Mel Gibson Tackles the Task to Tell the Stirring Story of An Unlikely Hero
War stories aren’t new to the big screen. There have been dozens depicting battlefields and the heroes who fought on them. But never has a film told the story of a hero, who went to war and refused to bear arms. That is until now. In the soon-to-be-released movie, Hacksaw Ridge, the compelling account is told of Desmond Doss, a U.S. Army Medic and devout Seventh-Day Adventist, who was the nation’s first conscientious objector to receive the Medal of Honor for his bravery during the battle of Okinawa in World War II, as he clung to his faith.
The original story for the film was in the development stage for more than 14 years with rights being bought and sold numerous times until it reached a resting place under the direction of Academy Award winner Mel Gibson. As director of epic films like Braveheart and The Passion of the Christ, the seasoned Gibson took on the task of telling this story with a zeal to inspire others. At the world premiere of the movie during the Venice Film Festival in September, the film garnered a 10-minute standing ovation. Gibson has delivered once again.
In addition to his most recent film, the multi-talented Gibson candidly shares only with Risen about his personal struggles with alcohol, his flaws and battling his own ego. He expresses that during a challenging time in his life he took a medical mission trip which led to a massive perspective shift. Practicing the simple principle of one day at a time, Gibson is able to shoulder negativity and tap into the power of prayer. Now at age 60, he reflects on the business of Hollywood, time with his kids and whether he will helm a sequel to The Passion of the Christ.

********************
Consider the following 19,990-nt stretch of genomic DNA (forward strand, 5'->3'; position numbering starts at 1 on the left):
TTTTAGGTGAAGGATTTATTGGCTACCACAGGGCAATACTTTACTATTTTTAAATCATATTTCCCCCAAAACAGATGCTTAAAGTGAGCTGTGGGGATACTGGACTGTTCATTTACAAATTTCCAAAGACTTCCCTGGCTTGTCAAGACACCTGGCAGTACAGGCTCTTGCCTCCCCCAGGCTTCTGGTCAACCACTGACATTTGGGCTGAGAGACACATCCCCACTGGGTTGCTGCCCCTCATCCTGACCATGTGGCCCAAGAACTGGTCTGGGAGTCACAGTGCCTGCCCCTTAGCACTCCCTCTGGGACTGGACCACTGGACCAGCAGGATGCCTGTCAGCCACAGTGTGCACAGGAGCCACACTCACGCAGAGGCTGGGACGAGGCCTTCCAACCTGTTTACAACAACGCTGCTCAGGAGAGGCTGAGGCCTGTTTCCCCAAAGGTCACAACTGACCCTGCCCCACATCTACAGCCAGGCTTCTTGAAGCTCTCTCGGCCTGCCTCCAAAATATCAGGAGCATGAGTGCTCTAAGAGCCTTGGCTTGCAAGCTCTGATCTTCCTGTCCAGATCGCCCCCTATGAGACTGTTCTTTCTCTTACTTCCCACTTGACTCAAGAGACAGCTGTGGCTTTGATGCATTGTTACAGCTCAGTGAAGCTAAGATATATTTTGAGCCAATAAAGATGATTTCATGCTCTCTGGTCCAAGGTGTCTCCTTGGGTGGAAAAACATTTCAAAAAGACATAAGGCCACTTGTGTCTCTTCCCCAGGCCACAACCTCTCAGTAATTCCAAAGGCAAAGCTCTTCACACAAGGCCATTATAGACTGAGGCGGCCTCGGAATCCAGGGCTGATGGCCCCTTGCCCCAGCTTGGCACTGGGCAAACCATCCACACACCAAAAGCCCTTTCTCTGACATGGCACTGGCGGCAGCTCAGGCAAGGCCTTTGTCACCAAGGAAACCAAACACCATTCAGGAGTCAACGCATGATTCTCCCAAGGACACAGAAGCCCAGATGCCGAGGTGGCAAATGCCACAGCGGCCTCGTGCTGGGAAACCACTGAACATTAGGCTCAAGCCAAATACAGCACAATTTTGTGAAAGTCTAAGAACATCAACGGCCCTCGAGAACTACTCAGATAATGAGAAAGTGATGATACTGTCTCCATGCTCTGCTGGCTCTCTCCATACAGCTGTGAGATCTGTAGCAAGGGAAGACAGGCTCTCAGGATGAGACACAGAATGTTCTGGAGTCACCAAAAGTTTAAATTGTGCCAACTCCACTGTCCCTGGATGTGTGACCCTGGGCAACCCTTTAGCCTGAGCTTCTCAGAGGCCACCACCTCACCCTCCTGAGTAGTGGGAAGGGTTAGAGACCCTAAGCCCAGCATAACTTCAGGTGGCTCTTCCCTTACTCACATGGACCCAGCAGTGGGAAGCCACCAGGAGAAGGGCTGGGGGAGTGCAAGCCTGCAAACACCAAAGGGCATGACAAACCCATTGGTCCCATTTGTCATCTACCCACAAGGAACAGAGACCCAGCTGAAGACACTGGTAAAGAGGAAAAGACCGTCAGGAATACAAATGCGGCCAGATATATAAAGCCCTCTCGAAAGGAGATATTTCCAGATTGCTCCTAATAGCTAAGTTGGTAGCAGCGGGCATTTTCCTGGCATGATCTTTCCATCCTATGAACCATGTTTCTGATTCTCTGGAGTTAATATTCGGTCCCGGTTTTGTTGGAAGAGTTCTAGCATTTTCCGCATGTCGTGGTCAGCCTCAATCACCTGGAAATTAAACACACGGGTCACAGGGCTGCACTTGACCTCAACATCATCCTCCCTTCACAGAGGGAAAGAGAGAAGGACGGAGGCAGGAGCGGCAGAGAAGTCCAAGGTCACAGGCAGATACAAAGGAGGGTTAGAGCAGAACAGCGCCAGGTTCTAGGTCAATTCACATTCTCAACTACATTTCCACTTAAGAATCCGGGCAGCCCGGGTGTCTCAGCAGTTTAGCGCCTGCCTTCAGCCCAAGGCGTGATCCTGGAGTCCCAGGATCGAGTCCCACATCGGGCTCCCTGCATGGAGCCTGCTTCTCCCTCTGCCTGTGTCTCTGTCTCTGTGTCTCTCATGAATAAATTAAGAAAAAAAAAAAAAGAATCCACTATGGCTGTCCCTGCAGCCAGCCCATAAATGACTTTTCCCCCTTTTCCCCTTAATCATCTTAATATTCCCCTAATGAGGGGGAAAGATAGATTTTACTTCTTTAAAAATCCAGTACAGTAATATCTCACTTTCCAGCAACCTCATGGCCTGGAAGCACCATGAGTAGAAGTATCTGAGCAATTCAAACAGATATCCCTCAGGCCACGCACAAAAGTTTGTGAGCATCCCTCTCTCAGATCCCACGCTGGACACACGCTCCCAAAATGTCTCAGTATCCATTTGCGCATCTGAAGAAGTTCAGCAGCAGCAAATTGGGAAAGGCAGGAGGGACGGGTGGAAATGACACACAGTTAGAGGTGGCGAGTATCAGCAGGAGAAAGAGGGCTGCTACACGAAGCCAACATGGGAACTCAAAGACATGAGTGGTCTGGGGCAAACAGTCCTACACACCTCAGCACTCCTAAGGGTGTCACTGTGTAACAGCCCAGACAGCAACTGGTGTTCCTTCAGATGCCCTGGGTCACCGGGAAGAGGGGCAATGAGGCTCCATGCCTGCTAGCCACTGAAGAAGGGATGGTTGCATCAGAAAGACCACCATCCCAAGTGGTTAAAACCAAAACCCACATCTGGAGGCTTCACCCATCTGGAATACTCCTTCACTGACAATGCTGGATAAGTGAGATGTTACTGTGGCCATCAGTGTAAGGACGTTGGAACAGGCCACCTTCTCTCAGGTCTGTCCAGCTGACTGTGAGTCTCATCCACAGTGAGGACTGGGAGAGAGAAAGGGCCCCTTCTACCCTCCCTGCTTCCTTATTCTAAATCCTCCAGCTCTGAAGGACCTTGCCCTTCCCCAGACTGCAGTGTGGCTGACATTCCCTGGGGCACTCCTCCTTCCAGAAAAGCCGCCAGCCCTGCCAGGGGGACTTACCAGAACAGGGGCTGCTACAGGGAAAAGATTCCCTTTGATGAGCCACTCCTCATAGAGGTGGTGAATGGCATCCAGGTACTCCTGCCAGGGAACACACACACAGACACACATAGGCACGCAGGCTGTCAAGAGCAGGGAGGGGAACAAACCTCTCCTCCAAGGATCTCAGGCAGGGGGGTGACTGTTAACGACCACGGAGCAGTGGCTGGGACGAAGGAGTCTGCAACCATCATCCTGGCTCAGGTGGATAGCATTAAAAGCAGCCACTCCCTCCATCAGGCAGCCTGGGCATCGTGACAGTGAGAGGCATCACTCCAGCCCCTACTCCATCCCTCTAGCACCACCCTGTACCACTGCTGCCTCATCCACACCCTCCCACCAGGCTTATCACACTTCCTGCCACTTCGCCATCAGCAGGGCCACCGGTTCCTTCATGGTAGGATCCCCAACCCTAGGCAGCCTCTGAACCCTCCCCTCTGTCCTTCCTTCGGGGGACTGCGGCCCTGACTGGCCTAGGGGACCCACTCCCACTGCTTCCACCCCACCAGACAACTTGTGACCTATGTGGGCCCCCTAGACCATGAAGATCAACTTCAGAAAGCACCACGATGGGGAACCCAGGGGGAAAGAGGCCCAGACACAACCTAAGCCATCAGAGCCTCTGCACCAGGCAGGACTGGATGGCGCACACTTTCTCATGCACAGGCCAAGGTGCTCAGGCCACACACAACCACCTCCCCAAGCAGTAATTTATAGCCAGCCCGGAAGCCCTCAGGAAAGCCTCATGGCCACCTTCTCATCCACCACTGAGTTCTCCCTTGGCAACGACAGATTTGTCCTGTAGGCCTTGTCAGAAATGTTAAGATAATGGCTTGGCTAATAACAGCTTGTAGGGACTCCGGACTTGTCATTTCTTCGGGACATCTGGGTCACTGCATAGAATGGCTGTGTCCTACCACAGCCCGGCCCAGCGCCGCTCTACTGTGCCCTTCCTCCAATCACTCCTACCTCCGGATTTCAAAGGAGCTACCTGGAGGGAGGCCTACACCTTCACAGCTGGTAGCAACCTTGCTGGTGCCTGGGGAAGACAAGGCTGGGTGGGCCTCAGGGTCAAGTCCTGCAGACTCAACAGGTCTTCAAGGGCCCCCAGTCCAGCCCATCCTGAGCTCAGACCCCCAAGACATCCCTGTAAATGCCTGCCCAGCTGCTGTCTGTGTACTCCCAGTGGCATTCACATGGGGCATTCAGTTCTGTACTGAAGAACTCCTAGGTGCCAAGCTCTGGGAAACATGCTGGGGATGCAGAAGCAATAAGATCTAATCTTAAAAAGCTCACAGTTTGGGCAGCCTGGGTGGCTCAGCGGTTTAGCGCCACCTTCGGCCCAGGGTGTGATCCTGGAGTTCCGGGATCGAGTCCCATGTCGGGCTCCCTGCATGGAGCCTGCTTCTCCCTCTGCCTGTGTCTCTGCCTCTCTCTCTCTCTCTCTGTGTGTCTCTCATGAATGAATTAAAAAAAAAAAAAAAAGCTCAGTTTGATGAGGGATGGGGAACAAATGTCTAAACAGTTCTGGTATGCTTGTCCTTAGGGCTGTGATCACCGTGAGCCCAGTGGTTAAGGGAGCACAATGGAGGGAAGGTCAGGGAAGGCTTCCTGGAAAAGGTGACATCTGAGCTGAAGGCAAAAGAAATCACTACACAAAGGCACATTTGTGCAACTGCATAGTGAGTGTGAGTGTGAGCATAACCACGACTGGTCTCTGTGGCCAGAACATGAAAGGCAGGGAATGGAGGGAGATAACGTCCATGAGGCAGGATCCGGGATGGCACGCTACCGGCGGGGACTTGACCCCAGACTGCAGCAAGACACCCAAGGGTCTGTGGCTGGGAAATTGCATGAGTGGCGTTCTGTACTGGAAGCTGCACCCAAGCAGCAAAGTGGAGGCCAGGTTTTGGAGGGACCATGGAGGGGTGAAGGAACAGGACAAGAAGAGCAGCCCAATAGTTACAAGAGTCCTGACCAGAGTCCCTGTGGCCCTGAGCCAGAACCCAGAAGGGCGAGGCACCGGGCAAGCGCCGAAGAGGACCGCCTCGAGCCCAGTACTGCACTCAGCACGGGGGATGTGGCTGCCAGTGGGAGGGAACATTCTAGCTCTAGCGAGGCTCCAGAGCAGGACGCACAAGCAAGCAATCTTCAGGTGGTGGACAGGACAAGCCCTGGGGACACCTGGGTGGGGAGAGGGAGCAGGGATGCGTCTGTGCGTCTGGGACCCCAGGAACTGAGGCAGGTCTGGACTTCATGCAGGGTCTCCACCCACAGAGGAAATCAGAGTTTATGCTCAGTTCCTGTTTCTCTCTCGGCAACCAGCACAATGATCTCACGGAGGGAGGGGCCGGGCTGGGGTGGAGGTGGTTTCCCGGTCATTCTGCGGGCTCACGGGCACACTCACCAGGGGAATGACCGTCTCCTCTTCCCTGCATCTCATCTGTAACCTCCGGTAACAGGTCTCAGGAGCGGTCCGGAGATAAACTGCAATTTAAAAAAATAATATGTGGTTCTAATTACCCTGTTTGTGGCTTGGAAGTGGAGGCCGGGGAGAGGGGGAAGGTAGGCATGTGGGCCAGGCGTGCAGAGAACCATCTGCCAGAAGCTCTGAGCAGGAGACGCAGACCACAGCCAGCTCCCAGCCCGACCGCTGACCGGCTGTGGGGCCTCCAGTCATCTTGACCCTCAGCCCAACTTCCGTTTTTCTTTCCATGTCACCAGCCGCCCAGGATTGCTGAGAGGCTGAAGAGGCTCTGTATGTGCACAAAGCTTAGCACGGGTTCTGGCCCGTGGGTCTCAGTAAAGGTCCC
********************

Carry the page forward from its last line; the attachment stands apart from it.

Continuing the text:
Interviewed exclusively for Risen Magazine
Risen Magazine: You come from a big family, you’re just about right in the middle of 11 kids, and you spent the first half of your childhood in America and the latter half in Australia. How did growing up with so many siblings, as well as living on two different continents, help shape you?
Mel Gibson: When you say the middle child of eleven, I was exactly number six! Societally it certainly helps you exist and you don’t think you are the only one on the planet. You have to exist with a bunch of siblings, older and younger in an environment that for the most part was nurturing and loving. It had its ups and downs and its World War III’s – with brothers punching each other – but generally it was a great way to grow up. Love doesn’t get rationed out; it sort of expands to meet the need and my folks were pretty good vendors of that. At the time I couldn’t have imagined anything else, it’s just the way it was.